For a band that has gone through numerous member changes and only retained one original member, Underoath are doing pretty damn good. When the band lost their vocalist Dallas Taylor, it seemed like the end was near, but with continued fate, the group found a new vocalist named Spencer Chamberlain and they haven’t looked back since. The group has become one of the biggest bands not only in the post-hardcore scene, but the music scene in general. With every record, the band continues to push their songwriting abilities. After the highly successful album, Define The Great Line, the band went on lengthy tours and continued to work away at trying to topple their last effort. Knowing that this was going to take some time, they released the DVD 777. The DVD was mostly footage of the band on tour supporting the album, but it also included a short concert that was done for Myspace’s Secret Shows. 

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Review: Underoath – Lost in the Sound of Separation

Underoath - Lost in the Sound of Separation

Why do we fall, sir? So that we might learn to pick ourselves up.

Alfred Pennyworth, Batman Begins

When I look back on what has occurred around Underoath over the past two years, this is one quote I think of. There were plenty of highlights in Camp UO, such as 2006’s Define The Great Line being certified gold and debuting at number two on the Billboard. But all of that seemed to get overshadowed with the band’s sudden drop off that summer’s Warped Tour, the near break-up of the band, and vocalist Spencer Chamberlain’s battle with substance abuse and past and present demons. It was a dark time for the Florida sextet. But they fought through it and came out of it stronger than ever – armed with their sixth studio album, Lost In The Sound Of Separation, just waiting to unleash it on the world.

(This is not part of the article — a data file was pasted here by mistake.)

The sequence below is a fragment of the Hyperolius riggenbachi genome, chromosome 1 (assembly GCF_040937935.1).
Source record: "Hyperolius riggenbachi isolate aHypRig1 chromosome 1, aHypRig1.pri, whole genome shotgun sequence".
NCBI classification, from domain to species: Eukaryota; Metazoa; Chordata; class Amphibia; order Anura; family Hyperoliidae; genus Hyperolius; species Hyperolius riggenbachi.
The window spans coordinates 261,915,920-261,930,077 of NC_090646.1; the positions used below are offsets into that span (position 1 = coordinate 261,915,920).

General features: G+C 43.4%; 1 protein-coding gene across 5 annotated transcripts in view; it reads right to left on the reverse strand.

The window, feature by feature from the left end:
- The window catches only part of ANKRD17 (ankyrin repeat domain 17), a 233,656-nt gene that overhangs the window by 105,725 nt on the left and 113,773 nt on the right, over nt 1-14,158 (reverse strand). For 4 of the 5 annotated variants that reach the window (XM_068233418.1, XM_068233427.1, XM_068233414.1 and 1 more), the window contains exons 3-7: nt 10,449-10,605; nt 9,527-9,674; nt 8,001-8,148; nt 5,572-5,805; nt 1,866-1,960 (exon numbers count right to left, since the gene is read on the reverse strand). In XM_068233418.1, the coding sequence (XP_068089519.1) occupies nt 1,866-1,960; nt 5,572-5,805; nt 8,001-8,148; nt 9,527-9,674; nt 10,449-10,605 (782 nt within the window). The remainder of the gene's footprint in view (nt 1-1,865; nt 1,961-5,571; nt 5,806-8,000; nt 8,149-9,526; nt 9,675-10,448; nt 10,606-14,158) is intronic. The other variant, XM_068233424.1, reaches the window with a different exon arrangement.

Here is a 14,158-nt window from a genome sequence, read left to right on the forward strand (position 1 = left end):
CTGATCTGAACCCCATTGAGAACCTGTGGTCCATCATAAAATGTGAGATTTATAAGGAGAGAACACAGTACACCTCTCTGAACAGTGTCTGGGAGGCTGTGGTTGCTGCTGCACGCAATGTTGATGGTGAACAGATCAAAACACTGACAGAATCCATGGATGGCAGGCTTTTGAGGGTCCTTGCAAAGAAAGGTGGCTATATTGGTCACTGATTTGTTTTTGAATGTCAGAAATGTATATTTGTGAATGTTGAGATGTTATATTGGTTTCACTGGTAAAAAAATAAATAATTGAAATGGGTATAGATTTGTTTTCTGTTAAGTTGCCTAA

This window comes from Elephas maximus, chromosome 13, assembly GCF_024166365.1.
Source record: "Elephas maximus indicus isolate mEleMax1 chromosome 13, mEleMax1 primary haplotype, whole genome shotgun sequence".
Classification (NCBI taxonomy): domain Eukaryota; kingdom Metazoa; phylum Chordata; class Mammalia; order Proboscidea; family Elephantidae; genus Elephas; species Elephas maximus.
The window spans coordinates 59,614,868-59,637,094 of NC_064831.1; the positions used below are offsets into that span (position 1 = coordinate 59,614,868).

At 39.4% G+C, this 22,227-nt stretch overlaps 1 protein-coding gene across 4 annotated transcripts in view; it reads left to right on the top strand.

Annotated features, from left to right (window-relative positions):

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Interview: Underoath


So what does the album title Define The Great Line mean?

Spencer Chamberlain: It’s a really long story, but I’ll tell the short version. Define the Great Line is the line, your path that you see yourself traversing down as a human, and I believe that most or all of us are on some sort of path to better ourselves. It’s the point and meaning of change in your life and growing into the man that you want to be while trying to balance yourself on that line. No matter how many times you fall off, if you have the vision of where you are and where you want to go, you can always pick yourself up and get back on track. That’s the short version of what Define The Great Line means to me.

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Review: Underoath – Define the Great Line

Underoath - Define the Great Line

Chasing the safety of their last release, Underoath have returned with Define The Great Line, an album that undeniably marks the transition of how accessible metalcore can be. After two years of extended touring, the Florida sextet joined co-producers Matt Goldman (Copeland, Cartel) and Adam Dutkiwicz (guitarist for Killswitch Engage) to create a release that would showcase both talent and growth. Pleased with their six-man lineup and indie label Tooth & Nail imprint Solid State, Define the Great Line is undoubtedly a record that shows how masterfully a band can be both delicate and brutal with the same sound. Three apparent differences arise in this transition record: bottomless metal influence, the depth and variety of vocal work and excessive percussions.